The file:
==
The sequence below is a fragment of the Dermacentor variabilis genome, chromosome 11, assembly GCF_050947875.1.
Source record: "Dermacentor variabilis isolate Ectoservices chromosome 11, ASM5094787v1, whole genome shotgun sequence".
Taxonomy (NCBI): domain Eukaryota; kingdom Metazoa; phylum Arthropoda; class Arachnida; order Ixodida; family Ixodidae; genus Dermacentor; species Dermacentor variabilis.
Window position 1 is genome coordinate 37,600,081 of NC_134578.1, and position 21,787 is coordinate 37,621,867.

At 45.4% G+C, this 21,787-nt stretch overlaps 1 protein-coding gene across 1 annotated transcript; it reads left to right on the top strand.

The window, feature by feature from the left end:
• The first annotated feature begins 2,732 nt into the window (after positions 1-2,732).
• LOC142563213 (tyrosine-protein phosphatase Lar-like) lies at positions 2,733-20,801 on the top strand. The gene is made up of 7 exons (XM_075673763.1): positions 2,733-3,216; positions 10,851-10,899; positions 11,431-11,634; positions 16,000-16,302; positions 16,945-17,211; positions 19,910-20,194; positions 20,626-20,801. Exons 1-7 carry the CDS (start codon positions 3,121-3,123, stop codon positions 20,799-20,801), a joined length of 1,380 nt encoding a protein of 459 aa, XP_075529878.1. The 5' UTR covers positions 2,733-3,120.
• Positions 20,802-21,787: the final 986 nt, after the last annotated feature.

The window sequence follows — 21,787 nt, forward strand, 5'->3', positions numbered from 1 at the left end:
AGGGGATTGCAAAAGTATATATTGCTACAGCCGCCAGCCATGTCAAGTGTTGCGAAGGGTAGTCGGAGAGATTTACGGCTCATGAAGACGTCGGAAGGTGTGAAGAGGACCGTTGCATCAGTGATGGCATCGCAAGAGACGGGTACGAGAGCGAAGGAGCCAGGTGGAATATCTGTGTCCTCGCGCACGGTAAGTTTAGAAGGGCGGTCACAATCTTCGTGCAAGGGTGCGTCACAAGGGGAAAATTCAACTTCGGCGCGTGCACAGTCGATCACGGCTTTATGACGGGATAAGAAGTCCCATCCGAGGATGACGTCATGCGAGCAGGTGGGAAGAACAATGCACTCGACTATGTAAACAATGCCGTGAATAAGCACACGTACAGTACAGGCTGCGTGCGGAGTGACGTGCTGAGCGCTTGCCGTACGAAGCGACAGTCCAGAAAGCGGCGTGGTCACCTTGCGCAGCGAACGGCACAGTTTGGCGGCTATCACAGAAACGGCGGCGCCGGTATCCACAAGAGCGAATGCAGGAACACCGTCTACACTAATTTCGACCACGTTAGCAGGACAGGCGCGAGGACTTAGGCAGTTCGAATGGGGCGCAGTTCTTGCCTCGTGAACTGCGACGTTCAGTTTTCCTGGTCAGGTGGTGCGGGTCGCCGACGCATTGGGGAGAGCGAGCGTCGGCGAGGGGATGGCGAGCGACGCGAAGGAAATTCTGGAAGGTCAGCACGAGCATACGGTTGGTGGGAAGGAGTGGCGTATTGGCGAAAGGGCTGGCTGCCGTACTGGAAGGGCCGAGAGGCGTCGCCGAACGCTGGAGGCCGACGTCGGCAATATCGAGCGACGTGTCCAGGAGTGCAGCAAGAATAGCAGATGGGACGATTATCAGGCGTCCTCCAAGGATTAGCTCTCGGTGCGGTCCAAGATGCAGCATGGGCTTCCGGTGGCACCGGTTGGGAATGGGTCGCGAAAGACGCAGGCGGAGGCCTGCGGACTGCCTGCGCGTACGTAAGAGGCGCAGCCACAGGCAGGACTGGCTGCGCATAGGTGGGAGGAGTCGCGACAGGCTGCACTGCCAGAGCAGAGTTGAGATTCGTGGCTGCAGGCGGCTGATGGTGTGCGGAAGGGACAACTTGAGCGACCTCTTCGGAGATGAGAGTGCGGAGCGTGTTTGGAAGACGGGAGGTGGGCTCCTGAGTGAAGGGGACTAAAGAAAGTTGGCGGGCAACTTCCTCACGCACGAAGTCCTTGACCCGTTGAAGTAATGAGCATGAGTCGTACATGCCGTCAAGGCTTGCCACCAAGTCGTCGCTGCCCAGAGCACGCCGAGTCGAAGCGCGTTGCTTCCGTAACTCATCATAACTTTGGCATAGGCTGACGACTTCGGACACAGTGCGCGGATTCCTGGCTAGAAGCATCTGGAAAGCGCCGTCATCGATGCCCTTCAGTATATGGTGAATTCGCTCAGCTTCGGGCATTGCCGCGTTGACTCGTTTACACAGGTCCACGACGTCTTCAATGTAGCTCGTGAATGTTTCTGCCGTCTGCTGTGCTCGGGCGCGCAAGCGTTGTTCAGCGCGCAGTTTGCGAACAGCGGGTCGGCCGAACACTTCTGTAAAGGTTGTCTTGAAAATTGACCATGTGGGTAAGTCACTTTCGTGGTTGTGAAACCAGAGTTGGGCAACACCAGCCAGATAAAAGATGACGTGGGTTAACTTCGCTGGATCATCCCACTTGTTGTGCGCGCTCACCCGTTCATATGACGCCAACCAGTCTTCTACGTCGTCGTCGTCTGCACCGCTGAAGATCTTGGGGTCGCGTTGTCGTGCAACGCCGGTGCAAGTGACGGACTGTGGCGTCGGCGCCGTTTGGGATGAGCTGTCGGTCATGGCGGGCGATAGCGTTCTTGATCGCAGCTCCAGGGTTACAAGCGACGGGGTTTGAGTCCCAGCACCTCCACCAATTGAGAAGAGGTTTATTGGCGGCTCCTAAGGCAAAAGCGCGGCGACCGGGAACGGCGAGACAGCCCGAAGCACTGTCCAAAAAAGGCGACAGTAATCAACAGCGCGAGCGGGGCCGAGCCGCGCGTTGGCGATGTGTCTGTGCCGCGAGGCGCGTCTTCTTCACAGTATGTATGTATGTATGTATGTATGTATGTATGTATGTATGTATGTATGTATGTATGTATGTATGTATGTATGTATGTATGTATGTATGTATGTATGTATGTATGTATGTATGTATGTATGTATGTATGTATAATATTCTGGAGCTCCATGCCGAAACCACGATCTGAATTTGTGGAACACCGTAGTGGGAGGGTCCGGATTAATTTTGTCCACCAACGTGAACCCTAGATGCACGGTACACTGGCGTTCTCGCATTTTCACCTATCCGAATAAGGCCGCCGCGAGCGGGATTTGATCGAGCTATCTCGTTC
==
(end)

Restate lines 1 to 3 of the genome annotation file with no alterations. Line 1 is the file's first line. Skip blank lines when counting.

The sequence below is a fragment of the Dermacentor variabilis genome, chromosome 11, assembly GCF_050947875.1.
Source record: "Dermacentor variabilis isolate Ectoservices chromosome 11, ASM5094787v1, whole genome shotgun sequence".
Taxonomy (NCBI): domain Eukaryota; kingdom Metazoa; phylum Arthropoda; class Arachnida; order Ixodida; family Ixodidae; genus Dermacentor; species Dermacentor variabilis.